This Art Podcast is a platform for me, Chaitya Dhanvi Shah, to speak about what I think "serves the art ecosystem."
Prakaar The Art of Kashyap Parikh
Experimental by nature, Kashyap Parikh is a multidimensional artist who has many styles and does not limit himself to working with one medium. There are Prakaar (variants) in shapes, colours, medium, size, genre, tones, lines, and the list goes on. Prakaar is endless. This series is all about one artist and diverse Prakaar. To compose it short, one can say his body of work is interlaced with spirituality and humanity. It is about energy, nature, growth and power being a vital extension. There are certain artworks, which ask for your time. Parikh’s works demand that time. Only then, it can reward you with a wonderful feeling of being with ‘Yourself’. To introspect and to act! Podcast © A Diary of a Curator ®BGM Courtesy: Bensound.com
Can A City Influence An Artist?
Can a city influence an artist and his art? Yes, it does. Sometimes, directly and many times indirectly. But, yes it does and that’s how Boys From Delhi came on the surface. In this case, apart from looking at the aesthetic value, the scale of artwork, visual beauty and investment opportunity, I was more interested in finding one common element in all the artworks that reflected the essence of Delhi. Just like there is diversity in people, the artist from Delhi offers diversity in style, subject and technique. But, that one quality that brings out true essence in their artworks is that of being Fearless. Starting from Faiyyaz Khan, he motivates us to be fearless and THINK. Artist Gurmeet Marwah inspires us to be fearless and LOVE. Works by Hukum Lal Verma encourages to EXPRESS oneself fearlessly and Sunil Yadav's works stimulates to UPGRADE in life. Vipin Singh Rajput's works energizes fearlessly EXPERIMENT whereas Vikash Kalra's works rouses the viewer to be BOLD in spirit. That leads us to the next question: How to look at art? What is so special about these artists and their works? Let’s find out.
In a Minute | Season 2 - Introduction
Welcome to the show - In a minute with a diary of a curator. Thank you all for liking season 1. I hope you will find Season 2 exciting as well.
In a Minute | Season 2 - Execution
In season one my focus was on figurative artworks. In this series, I would like to talk about how execution is important in an artwork. In our day to day lives, every subject is seen before, every colour is used before, every emotion is felt before, forms, composition nothing is original in this world. There are millions of paintings in this world with the same animal as the subject, art related to music, abstraction in context to time and space, and sculptures portraying human figures and nature.Still, why do we find certain works very interesting even though we know they are seen before. It happens to many of us. In my opinion, the differentiator is the way an artist ‘executes’ his subject. It is their approach that makes their work stand out. Execution matters the most as it makes a simple subject powerful and a visual treat to the viewers.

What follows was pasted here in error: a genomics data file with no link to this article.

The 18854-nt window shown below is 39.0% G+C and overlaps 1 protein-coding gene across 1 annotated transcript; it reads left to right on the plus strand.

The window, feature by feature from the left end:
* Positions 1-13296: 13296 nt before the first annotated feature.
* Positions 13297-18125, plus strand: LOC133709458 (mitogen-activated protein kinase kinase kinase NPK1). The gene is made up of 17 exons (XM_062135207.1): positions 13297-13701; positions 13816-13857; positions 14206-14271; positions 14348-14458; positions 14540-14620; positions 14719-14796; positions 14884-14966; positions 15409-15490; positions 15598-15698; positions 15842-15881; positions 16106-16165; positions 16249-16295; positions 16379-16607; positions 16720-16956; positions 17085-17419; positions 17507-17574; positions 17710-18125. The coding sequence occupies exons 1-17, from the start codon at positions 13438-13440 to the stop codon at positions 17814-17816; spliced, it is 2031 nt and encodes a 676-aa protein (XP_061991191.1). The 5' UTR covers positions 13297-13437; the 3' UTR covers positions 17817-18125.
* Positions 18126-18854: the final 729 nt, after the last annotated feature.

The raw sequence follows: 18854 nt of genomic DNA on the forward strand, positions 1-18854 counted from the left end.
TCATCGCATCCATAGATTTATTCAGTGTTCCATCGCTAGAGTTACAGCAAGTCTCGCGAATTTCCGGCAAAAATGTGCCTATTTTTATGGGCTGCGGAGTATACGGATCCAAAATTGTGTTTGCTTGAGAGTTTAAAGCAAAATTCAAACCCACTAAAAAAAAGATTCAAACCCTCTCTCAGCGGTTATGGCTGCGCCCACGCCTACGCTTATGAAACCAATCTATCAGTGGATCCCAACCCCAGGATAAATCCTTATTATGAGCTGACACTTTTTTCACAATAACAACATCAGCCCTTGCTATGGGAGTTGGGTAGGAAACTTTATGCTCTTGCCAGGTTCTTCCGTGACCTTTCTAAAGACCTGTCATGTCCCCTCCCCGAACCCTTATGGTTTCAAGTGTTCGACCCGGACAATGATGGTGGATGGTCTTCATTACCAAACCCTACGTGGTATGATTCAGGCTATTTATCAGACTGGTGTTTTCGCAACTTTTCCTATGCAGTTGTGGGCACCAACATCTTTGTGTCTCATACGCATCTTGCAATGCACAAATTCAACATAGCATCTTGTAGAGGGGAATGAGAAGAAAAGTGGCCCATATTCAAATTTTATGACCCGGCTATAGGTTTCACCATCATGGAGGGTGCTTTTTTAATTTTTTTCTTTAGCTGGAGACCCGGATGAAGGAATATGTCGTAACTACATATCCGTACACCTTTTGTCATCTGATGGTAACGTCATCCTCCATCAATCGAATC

In a Minute | Season 2 - Avijit Roy
What is that one thing which is common in this work? Considering the colour, medium, expression, and the object ie.the ‘Bull’, ‘Power’ is the keyword here. The use of black, free and rhythmic strokes, the depth of charcoal and the force of the bull symbolically gives a different ‘High’ to the viewer. The artist has wonderfully controlled the uncontrolled force of the bull. Another thing to be noticed here is how Avijit Roy has intelligently used the background with fast and bold strokes created with his own hand movement to show the 'bull in action' with ‘elan’. This work is the best example when you want to understand how justice to the subject can be given through colours, strokes, and medium.
In a Minute | Season 2 - Bhanu Shah
There are few works that are abstract but have emotions in it. This work by Bhanu Shah is a fine blend cocktail of music and colours, harmony, and melody. I like to experiment by watching artworks in different ways. From my experience I can say, the most engrossing way to enjoy Shah’s this series is to view it while playing some Indian classical music in the background. This music gives an additional booster to ‘feel’ Shah's work. It gets you to that zone where a normal mind cannot go into the depth of such artworks. Here, Indian classical music is like what cheese is to wine. I wonder how neatly several colours and hues merge with each other maintaining the character of each tone from opaque to transparent.